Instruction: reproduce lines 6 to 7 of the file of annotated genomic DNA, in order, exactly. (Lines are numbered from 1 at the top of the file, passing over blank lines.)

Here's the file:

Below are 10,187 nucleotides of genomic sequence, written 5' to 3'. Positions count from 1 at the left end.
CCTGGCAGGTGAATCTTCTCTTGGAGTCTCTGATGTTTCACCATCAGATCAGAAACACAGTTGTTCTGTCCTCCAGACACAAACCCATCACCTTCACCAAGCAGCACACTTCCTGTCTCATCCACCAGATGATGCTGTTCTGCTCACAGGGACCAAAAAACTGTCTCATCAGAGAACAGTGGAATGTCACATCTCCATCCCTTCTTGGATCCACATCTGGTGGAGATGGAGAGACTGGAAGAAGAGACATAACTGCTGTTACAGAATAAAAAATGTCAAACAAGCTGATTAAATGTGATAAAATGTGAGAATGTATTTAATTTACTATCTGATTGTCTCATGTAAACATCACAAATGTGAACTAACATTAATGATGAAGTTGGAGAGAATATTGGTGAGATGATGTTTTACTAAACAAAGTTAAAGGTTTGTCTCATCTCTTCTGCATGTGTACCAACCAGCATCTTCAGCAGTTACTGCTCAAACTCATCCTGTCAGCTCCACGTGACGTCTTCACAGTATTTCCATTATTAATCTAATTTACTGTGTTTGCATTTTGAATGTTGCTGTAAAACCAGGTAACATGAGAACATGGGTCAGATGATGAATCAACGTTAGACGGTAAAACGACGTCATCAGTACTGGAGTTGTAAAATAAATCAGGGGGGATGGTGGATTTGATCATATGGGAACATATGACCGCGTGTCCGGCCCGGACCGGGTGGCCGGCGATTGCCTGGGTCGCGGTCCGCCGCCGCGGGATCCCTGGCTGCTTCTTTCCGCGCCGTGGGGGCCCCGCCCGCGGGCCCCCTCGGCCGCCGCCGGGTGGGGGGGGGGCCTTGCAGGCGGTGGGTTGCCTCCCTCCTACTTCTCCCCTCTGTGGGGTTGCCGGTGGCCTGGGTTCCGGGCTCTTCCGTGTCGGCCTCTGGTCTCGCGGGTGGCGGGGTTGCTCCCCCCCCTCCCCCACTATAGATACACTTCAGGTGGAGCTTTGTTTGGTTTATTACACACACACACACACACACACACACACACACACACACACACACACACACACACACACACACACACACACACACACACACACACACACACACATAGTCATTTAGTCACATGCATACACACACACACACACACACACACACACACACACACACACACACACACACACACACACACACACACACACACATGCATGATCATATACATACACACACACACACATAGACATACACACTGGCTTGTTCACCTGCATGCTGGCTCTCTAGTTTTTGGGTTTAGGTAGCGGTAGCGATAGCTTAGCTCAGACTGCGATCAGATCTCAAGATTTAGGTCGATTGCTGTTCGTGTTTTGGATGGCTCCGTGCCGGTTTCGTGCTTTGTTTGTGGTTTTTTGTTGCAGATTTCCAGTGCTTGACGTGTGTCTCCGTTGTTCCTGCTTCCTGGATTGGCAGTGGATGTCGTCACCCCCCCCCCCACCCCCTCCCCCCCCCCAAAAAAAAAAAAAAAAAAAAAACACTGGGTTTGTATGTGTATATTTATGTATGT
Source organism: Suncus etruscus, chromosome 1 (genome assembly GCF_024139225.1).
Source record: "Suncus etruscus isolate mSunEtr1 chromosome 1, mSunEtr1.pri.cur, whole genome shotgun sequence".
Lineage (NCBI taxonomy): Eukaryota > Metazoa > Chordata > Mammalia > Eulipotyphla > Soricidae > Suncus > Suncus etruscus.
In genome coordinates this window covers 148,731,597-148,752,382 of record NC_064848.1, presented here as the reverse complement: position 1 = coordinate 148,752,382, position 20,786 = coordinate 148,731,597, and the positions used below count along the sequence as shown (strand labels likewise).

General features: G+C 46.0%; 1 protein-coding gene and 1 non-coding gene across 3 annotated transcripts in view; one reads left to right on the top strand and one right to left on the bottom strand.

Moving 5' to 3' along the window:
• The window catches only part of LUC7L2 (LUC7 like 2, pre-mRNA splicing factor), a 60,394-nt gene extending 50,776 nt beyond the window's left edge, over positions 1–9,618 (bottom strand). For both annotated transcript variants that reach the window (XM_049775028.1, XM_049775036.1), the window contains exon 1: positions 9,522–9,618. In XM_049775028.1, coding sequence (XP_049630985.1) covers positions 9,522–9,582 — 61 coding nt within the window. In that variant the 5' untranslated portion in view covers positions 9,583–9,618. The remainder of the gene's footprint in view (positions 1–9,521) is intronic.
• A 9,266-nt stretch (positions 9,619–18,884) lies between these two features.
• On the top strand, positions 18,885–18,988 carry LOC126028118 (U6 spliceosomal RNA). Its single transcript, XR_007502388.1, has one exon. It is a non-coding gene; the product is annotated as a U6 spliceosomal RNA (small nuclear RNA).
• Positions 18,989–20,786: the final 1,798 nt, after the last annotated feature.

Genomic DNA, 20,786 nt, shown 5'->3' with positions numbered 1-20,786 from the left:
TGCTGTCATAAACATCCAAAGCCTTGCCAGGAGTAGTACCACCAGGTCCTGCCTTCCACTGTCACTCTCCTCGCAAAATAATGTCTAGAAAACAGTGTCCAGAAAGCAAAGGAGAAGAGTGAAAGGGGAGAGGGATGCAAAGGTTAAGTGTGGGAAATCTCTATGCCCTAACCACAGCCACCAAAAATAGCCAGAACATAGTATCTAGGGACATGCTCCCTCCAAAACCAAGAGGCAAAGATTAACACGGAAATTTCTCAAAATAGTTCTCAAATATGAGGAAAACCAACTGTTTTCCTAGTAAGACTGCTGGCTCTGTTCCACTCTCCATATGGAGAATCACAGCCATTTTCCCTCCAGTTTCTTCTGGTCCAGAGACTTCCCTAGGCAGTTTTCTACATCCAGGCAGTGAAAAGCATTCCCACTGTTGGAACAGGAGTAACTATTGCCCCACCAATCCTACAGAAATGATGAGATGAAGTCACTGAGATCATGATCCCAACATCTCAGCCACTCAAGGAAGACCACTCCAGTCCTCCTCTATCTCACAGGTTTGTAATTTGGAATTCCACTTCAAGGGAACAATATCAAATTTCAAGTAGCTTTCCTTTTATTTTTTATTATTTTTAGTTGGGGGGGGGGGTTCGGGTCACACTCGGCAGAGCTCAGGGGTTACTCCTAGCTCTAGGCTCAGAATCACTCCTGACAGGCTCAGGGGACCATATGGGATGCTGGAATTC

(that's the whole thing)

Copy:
In genome coordinates this window covers 148,731,597-148,752,382 of record NC_064848.1, presented here as the reverse complement: position 1 = coordinate 148,752,382, position 20,786 = coordinate 148,731,597, and the positions used below count along the sequence as shown (strand labels likewise).

General features: G+C 46.0%; 1 protein-coding gene and 1 non-coding gene across 3 annotated transcripts in view; one reads left to right on the top strand and one right to left on the bottom strand.